Click on the link below to download, save, and print the PDF:

Scavenger Hunt for Kids- Fall Finds PDF

Carina Zimmerman is one of the co-founders of TLB Music, a children’s music studio and indoor playspace located on the Upper East Side.  She is also the author of The Bird Feed NYC, TLB’s blog filled with family-friendly music to share, free printables for kids, NYC history, product recommendations, and nostalgic photo collections. 

 Follow TLB Music on Facebook and Twitter
Follow The Bird Feed NYC on Facebook, Twitter, and Pinterest

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NYC kids come from one of the coolest musical cities on the planet. Our city is home to a diverse history in so many genres: Jazz, Hip Hop, Broadway, and Punk are just a few styles that reached important milestones in the Big Apple. New York City is also the hometown of musicians such as Simon and Garfunkel, George Gershwin, Barbra Streisand, Jay Z, and the Beastie Boys.  Being surrounded by such a rich music history and culture gives NYC parents the perfect opportunity to raise musically inclined and diversely cultured kids.  So many options are just a subway ride away!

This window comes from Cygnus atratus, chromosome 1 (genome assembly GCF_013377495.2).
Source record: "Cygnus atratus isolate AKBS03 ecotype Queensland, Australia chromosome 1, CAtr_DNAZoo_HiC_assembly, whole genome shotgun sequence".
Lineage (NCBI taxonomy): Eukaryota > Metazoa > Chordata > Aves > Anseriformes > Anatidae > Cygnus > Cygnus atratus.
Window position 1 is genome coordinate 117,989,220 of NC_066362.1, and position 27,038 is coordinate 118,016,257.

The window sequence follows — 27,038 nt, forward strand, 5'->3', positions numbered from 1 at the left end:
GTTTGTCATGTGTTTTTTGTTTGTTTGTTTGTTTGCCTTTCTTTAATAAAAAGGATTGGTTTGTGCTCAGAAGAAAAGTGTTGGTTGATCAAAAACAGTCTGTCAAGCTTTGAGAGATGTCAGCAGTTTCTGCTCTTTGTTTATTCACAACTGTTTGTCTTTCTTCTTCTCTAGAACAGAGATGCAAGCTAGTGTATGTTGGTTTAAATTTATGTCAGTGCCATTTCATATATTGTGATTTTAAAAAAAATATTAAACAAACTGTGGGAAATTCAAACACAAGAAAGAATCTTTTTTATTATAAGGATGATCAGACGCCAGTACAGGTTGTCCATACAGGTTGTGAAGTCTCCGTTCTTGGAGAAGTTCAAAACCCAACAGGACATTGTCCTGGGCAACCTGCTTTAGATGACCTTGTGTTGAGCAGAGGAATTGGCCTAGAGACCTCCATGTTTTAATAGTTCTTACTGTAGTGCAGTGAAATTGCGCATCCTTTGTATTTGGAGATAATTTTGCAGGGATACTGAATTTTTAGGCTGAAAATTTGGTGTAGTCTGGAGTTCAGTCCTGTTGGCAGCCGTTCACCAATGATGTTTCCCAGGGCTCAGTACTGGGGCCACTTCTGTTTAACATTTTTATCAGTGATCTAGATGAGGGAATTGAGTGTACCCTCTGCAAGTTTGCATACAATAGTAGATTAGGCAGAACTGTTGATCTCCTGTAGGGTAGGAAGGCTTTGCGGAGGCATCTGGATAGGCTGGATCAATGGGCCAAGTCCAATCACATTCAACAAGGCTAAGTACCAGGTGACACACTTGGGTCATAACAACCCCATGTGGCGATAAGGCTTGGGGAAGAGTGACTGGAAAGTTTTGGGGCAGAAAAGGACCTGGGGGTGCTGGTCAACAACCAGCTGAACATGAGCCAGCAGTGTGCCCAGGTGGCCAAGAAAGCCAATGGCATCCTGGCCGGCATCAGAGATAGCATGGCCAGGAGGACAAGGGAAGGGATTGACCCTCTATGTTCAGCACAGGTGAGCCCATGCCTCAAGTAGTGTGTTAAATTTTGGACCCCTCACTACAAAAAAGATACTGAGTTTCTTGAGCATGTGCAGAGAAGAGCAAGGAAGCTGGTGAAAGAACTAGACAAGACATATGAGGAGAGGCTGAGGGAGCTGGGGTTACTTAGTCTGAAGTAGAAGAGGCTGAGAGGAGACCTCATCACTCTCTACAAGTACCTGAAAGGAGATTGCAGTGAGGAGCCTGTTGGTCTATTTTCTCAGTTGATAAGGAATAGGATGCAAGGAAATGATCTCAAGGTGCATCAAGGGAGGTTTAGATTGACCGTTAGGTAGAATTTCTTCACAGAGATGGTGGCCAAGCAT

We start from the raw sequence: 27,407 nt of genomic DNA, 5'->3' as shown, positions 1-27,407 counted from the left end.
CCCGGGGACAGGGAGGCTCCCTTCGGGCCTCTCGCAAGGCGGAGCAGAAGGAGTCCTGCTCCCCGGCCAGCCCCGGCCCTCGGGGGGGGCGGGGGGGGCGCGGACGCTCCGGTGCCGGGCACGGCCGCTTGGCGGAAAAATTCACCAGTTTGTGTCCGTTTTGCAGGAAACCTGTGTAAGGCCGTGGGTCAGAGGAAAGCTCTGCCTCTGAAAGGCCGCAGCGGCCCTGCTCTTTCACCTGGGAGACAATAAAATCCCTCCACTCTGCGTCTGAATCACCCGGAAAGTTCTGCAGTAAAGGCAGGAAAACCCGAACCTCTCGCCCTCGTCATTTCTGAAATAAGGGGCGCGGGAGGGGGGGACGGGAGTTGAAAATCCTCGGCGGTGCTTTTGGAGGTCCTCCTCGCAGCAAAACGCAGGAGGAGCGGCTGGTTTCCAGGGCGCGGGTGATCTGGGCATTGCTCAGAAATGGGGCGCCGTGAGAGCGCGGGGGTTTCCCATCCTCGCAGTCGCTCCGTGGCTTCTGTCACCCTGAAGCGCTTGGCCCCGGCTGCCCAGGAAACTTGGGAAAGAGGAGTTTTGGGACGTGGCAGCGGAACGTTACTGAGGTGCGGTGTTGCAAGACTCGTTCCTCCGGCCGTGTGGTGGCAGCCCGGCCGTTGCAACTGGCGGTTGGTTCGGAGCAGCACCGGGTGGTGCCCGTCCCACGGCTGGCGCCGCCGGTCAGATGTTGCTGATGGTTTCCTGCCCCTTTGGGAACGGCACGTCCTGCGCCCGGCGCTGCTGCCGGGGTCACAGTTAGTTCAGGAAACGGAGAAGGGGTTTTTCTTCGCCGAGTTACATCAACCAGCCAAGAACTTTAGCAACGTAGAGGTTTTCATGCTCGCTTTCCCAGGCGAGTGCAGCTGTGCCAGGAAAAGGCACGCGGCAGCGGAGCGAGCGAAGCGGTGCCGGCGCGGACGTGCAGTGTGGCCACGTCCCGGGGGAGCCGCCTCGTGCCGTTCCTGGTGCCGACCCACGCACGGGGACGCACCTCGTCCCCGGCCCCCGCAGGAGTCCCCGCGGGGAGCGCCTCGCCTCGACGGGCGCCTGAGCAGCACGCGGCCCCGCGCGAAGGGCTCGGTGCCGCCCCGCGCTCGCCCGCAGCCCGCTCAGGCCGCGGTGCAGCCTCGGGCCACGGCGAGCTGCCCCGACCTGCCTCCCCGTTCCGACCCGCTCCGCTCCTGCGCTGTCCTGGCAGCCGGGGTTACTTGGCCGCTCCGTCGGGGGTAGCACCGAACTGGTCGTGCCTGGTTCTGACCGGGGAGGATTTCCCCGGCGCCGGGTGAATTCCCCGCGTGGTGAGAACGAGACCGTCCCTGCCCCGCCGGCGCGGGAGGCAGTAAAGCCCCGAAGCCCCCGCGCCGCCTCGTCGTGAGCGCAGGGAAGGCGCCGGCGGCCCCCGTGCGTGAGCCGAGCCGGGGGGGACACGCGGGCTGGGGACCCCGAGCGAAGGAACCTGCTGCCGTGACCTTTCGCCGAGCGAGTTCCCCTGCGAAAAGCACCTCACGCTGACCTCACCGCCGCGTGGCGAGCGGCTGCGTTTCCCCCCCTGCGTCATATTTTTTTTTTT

Here are 8 must-see music landmarks and locations in NYC:

8 NYC Music Landmarks & Locations to visit with Kids1. Apollo Theater
The Apollo Theater is located on West 125th street in Harlem. Many famous musicians got their start at The Apollo, including several prominent Jazz musicians. Ella Fitzgerald made her singing debut there at age 17! Other Jazz greats who played at the theater: Billie Holiday, Miles Davis, John Coltrane, Thelonius Monk, and the Count Basie Orchestra. Motown stars to grace the stage: The Supremes, The Miracles, Marvin Gaye, The Temptations, The Four Tops, Gladys Knight and the Pips and Little Stevie Wonder. The Apollo has an education program with shows and workshops designed especially for families!